The darkening of my soil by humus also helps. The sun warms it up quicker, and azotobacter work best between 50 deg F. and 60 deg F [10 deg C. and 15.5 deg C]. Underground it takes longer to warm up, and there is less oxygen. The lime still in the compost keeps the pH about neutral, which the azotobacter need. There are a host of bacteria in any fertile soil, of equal or greater importance than the fungi; a Rothamsted direct count1 showed 3,733,000,000 per gram of soil from a farmyard manure plot, 1,766,000,000 per gram on complete artificials, 1,000,000,000 per gram no manure. (Soil Conditions and Plant Growth, Sir John Russell, Longmans.)

Rothamsted showed, therefore, that by using artificials nearly 2,000,000,000 unpaid helpers are discarded from every gram of soil (about a saltspoon full), and instead the fertilizer maker and the chemist are paid to do their job far less efficiently; for as with all bad workmen, it costs even more to repair their mistakes.

The plant foods from this humus layer are available at root level, and the quick growth of weeds between crops acts as a storehouse for the excess, particularly in late summer. Nature will not tolerate bare ground, because it wastes this store. The bacteria have a peak of late summer activity, and if the ground is clear it will wash away. If weeds are used, as I describe in a later chapter, they catch this surplus nitrogen for the subsequent crop.

Nitrogen is important firstly because, unless there is enough in the land, no other elements can be taken up. Artificial nitrogen fertilizers are the most lethal destroyers of soil organisms and fungi -- sulphate of ammonia even being sold as a worm killer -- and because they are plentiful, they are pushed by commercial undertakings and, sad to say, even by the Ministry of Agriculture; but in artificial form they are pure disease creators. At Goosegreen we have got nature's nitrogen supply taped; that is one of our great key advantages.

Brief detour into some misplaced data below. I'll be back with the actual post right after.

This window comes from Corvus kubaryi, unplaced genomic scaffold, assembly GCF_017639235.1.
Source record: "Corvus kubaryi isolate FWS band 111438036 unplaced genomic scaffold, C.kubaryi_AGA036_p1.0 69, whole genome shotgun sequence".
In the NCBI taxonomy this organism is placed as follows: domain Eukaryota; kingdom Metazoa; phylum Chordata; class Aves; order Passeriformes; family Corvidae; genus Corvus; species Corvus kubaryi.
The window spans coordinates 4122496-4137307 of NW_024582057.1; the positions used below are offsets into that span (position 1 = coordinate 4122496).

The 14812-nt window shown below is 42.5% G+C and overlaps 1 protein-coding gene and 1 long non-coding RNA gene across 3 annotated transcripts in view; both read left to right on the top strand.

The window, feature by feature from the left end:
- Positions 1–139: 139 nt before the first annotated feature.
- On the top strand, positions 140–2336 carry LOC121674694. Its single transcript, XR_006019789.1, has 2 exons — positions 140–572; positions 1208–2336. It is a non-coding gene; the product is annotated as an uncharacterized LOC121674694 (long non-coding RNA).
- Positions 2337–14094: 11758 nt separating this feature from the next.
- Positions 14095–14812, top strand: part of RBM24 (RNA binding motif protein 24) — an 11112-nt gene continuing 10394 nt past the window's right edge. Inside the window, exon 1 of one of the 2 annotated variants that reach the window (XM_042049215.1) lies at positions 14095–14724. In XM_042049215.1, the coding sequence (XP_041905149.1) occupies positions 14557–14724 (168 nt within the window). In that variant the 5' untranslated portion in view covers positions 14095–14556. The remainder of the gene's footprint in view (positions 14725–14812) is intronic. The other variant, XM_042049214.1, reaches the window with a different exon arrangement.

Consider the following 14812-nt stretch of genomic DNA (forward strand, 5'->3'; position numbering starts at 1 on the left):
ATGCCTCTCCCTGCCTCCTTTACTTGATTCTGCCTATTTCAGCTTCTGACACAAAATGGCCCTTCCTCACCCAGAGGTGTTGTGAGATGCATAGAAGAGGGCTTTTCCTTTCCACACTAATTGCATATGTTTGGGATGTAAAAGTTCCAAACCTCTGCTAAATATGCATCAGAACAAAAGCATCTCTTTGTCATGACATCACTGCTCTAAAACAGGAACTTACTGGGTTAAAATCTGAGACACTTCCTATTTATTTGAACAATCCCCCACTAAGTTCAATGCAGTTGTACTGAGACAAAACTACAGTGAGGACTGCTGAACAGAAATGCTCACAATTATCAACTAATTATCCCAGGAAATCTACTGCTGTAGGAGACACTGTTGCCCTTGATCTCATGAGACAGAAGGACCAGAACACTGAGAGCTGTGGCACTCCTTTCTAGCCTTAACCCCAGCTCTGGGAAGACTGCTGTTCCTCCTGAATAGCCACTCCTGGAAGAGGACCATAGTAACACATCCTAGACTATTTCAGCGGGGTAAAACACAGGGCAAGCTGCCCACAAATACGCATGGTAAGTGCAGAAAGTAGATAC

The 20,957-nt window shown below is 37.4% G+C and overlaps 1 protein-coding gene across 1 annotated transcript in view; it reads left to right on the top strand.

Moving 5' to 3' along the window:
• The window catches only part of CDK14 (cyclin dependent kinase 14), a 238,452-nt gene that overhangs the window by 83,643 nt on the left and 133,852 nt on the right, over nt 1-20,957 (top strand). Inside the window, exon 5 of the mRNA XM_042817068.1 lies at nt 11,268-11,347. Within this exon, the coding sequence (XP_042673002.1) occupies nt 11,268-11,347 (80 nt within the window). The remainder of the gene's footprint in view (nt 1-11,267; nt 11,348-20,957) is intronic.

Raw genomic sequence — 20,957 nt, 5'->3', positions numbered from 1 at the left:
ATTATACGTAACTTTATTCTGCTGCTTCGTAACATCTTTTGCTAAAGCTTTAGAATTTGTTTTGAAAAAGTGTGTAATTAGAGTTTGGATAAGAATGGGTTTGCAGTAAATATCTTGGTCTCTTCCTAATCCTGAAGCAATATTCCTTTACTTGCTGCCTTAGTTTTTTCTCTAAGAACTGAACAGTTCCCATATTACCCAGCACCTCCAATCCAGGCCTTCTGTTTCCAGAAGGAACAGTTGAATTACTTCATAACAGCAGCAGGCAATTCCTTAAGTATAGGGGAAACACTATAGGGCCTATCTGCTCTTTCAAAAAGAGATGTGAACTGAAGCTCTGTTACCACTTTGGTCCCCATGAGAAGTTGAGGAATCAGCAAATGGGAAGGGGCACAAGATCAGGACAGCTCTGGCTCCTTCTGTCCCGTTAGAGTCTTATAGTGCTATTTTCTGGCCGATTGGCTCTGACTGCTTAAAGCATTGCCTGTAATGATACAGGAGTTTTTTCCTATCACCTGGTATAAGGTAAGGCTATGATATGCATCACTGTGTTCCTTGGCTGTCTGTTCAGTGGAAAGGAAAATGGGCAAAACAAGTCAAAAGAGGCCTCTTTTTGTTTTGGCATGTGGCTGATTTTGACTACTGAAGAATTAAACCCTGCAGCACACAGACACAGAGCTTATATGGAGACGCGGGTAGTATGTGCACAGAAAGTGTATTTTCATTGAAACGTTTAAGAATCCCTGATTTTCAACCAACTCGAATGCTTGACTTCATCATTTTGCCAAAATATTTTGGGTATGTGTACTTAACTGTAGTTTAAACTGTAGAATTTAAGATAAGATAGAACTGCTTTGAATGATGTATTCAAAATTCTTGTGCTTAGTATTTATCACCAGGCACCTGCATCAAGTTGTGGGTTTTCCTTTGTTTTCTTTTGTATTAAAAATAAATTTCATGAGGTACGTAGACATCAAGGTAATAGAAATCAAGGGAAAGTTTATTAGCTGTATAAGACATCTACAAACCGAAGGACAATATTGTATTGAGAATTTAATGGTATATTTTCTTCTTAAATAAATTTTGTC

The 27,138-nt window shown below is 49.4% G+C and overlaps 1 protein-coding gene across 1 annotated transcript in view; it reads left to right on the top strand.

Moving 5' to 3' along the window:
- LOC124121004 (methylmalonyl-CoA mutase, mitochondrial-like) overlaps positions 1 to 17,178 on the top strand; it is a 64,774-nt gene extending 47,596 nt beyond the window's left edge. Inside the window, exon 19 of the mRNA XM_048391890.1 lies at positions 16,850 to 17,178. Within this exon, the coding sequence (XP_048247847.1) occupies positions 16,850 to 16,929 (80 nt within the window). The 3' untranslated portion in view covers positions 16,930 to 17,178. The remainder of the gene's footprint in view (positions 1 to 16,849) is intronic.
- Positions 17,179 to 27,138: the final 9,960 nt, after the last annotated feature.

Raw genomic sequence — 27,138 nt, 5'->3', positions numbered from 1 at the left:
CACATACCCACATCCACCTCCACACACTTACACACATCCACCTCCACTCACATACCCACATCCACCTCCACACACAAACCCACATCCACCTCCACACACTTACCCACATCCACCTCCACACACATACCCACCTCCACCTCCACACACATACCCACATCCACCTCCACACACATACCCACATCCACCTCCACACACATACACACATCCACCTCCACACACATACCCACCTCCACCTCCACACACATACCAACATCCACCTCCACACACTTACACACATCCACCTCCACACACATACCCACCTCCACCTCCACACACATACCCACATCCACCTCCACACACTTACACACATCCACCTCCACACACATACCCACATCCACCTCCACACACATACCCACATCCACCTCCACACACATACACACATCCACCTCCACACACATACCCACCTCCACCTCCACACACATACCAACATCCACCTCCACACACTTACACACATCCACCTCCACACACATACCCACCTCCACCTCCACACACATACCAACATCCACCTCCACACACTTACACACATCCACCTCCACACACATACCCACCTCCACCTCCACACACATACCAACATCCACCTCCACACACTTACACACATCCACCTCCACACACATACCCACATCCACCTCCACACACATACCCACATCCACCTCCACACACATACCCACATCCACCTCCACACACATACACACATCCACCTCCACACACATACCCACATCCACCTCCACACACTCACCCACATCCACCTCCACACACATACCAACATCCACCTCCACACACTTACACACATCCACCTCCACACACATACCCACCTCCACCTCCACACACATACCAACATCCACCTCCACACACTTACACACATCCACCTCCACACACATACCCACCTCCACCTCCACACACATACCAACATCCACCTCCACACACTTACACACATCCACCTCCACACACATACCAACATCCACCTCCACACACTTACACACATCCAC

Bare land, under arable cultivation by ploughing from virgin prairie (Saskatchewan), lost 1,400 lb. more nitrogen than was recovered in the crop in twenty-two years. In the same period, at Rothamsted, land allowed to run completely wild gained 2,200 lb., 91.7 lb. a year (see Soil Conditions and Plant Growth). Fertility farming adds far more, but does not allow any waste.

Goosegreen is a worms' paradise, and moles also help with the drainage without causing any damage. On a farm under full cropping rotation molehills don't cause any trouble. They merely aerate the soil and improve its friability.

It may be argued that when, in the Middle Ages, we farmed with wooden ploughs which did not invert the soil, on the open-field system, grazing our weedy fallow strips and using no artificials, but returning all animal and human excrement to the soil, our crop yields were rather less than half those of the present day.

But there are very important differences, apart from improved breeds of stock and crops. Then, grain crops were weeded by hand and the weeds carried off; hoeing was practised, the disc harrow not invented, and the true compost heap, with its balance of biological activity, still not known. The modern compost heap is as important as any agricultural discovery of recent years. Though there is evidence of disease in both crops and stock in early manuscripts, it is likely that, as these have increased so greatly within living memory, on the whole, agriculture was healthier even though more people on the land produced far less. Even in the reign of Queen Anne, we exported wheat to America, to such parts as were colonized.

Next: 4. Farming Without Plough or Chemicals